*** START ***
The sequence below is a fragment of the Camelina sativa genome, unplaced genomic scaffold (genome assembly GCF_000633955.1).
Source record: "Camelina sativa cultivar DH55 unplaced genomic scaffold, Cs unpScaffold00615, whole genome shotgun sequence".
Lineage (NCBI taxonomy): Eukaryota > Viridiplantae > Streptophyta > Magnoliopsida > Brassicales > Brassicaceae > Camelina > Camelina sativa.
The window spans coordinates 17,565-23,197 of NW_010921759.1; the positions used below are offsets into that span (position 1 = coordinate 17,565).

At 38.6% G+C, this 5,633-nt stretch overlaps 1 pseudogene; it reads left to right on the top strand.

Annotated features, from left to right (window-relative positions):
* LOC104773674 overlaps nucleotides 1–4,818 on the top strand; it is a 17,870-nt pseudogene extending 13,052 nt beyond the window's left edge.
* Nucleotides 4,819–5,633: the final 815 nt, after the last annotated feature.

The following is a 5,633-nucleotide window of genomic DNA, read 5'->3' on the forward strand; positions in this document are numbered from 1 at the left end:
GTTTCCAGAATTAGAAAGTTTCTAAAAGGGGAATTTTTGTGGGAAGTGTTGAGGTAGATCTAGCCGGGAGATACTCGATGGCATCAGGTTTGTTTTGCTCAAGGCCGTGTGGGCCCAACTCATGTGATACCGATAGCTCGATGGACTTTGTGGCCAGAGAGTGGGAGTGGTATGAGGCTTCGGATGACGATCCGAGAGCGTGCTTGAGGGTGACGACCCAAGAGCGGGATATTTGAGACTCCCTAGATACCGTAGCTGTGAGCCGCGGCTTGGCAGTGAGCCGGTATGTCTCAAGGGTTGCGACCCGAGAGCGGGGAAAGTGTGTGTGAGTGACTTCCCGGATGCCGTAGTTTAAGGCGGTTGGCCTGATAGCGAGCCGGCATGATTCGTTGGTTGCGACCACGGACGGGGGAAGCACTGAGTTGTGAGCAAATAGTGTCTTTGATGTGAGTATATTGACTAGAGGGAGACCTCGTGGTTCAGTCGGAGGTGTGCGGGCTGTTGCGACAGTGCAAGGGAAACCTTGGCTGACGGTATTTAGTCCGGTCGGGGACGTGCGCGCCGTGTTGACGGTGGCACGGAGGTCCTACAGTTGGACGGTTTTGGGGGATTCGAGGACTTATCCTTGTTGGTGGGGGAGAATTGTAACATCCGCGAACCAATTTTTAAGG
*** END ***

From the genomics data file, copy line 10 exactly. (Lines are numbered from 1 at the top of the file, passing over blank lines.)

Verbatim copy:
GTTTCCAGAATTAGAAAGTTTCTAAAAGGGGAATTTTTGTGGGAAGTGTTGAGGTAGATCTAGCCGGGAGATACTCGATGGCATCAGGTTTGTTTTGCTCAAGGCCGTGTGGGCCCAACTCATGTGATACCGATAGCTCGATGGACTTTGTGGCCAGAGAGTGGGAGTGGTATGAGGCTTCGGATGACGATCCGAGAGCGTGCTTGAGGGTGACGACCCAAGAGCGGGATATTTGAGACTCCCTAGATACCGTAGCTGTGAGCCGCGGCTTGGCAGTGAGCCGGTATGTCTCAAGGGTTGCGACCCGAGAGCGGGGAAAGTGTGTGTGAGTGACTTCCCGGATGCCGTAGTTTAAGGCGGTTGGCCTGATAGCGAGCCGGCATGATTCGTTGGTTGCGACCACGGACGGGGGAAGCACTGAGTTGTGAGCAAATAGTGTCTTTGATGTGAGTATATTGACTAGAGGGAGACCTCGTGGTTCAGTCGGAGGTGTGCGGGCTGTTGCGACAGTGCAAGGGAAACCTTGGCTGACGGTATTTAGTCCGGTCGGGGACGTGCGCGCCGTGTTGACGGTGGCACGGAGGTCCTACAGTTGGACGGTTTTGGGGGATTCGAGGACTTATCCTTGTTGGTGGGGGAGAATTGTAACATCCGCGAACCAATTTTTAAGG